Sunday, March 28

CreightonGonzaga2:10 pmCBS
Florida StateMichigan5 pmCBS
UCLAAlabama7:15 pmTBS
OregonUSC9:45 pmTBS

NCAA Tournament Sweet 16 Odds

Saturday, March 27

Oregon StateLoyola-7127
Oral RobertsArkansas-10.5159.5

Sunday, March 28

Florida StateMichigan-3145

NCAA Tournament Title Odds & Probabilities

Florida State+1500
Oregon State+5000
Oral Roberts+10000

The top of the NCAA Tournament odds board has mostly remained the same through two rounds, since teams like Gonzaga, Michigan and Baylor were expected to reach this point — that was already baked into the price.

The Zags have about a 40% chance to win the national title based on these odds, even though they’ve looked unstoppable through two games. Winning four games against the best teams in the country, from a probabilistic sense, is never going to be easy.

Unbeaten 2015 Kentucky, which ultimately lost in the Elite Eight to Wisconsin, entered the NCAA Tournament at about even money. So the betting market saw them as slightly better than this undefeated Gonzaga team.

At the bottom of the board, there has been some significant movement. Oral Roberts is down to 100-1, still the longest shot given that the Eagles are a 10-point underdog this weekend, and will be a double-digit underdog again the rest of the way if they can pull off another upset.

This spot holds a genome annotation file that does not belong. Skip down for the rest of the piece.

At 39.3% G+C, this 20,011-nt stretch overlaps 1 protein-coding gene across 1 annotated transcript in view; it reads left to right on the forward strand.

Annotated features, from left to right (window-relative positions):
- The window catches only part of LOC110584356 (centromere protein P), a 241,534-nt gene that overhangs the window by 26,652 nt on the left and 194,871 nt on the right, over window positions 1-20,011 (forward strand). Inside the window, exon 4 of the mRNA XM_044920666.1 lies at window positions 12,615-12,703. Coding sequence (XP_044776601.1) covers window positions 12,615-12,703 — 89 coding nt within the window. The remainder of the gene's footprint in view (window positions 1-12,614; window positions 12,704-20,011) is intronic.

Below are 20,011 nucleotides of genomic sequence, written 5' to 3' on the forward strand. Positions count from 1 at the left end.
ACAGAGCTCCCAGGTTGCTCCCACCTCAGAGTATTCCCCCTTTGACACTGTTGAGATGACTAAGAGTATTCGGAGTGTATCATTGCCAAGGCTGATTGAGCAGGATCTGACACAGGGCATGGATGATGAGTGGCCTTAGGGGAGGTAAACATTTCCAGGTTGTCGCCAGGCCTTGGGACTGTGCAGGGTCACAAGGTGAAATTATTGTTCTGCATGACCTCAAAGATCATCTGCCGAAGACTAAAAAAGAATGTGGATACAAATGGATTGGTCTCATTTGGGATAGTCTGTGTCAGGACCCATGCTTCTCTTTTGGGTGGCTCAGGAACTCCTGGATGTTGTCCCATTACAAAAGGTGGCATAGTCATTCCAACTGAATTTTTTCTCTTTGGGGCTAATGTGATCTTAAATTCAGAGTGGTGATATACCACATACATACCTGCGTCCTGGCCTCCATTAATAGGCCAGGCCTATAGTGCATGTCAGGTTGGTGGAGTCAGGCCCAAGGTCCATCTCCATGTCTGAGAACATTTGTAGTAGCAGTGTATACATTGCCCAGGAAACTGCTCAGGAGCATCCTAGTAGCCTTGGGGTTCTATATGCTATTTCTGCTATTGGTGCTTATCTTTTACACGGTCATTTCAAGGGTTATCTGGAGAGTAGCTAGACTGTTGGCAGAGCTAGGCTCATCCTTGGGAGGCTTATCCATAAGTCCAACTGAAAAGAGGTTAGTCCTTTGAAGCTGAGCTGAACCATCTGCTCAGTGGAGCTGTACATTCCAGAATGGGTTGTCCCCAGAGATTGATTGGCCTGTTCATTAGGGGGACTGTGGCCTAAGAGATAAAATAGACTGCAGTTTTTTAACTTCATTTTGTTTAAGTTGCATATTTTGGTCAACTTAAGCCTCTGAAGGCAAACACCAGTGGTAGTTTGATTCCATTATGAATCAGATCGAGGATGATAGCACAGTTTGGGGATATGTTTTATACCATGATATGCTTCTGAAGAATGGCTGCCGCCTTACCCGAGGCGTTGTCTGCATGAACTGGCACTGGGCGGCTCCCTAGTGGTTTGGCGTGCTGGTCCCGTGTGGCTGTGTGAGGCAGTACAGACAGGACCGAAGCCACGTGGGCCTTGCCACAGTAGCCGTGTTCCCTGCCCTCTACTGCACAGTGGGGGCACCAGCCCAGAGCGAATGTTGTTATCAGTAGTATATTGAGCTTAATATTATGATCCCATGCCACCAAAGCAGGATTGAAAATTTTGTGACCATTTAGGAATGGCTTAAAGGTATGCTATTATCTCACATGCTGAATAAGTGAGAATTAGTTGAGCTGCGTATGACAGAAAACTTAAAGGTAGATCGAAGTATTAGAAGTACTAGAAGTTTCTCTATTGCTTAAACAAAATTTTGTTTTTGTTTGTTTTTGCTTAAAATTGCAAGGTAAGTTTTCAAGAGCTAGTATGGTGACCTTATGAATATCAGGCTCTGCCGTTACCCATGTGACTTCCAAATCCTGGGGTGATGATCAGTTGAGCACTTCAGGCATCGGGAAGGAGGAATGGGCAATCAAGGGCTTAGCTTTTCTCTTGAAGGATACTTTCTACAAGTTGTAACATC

Using moneylines and converting them to probabilities, we know that Oral Roberts’ chances are actually more like 400-1 to 500-1 to win it all, not 100-1.

Loyola-Chicago has made one of the biggest jumps, because it pulled off probably the most significant upset of the weekend, in terms of bracket-busting potential. The Ramblers knocked off top-seeded Illinois and went from about 40-1 to 13-1, making them the sixth-favorite despite their No. 8 seed.

Scores & Results So Far

First Round

(7) Florida(10) Virginia Tech75-70
(3) Arkansas(14) Colgate85-68
(1) Illinois(16) Drexel78-49
(6) Texas Tech(11) Utah State65-53
(15) Oral Roberts(2) Ohio State75-72 (OT)
(1) Baylor(16) Hartford79-55
(8) Loyola Chicago(9) Georgia Tech71-60
(12) Oregon State(5) Tennessee70-56
(4) Oklahoma State(13) Liberty69-60
(9) Wisconsin(8) North Carolina85-62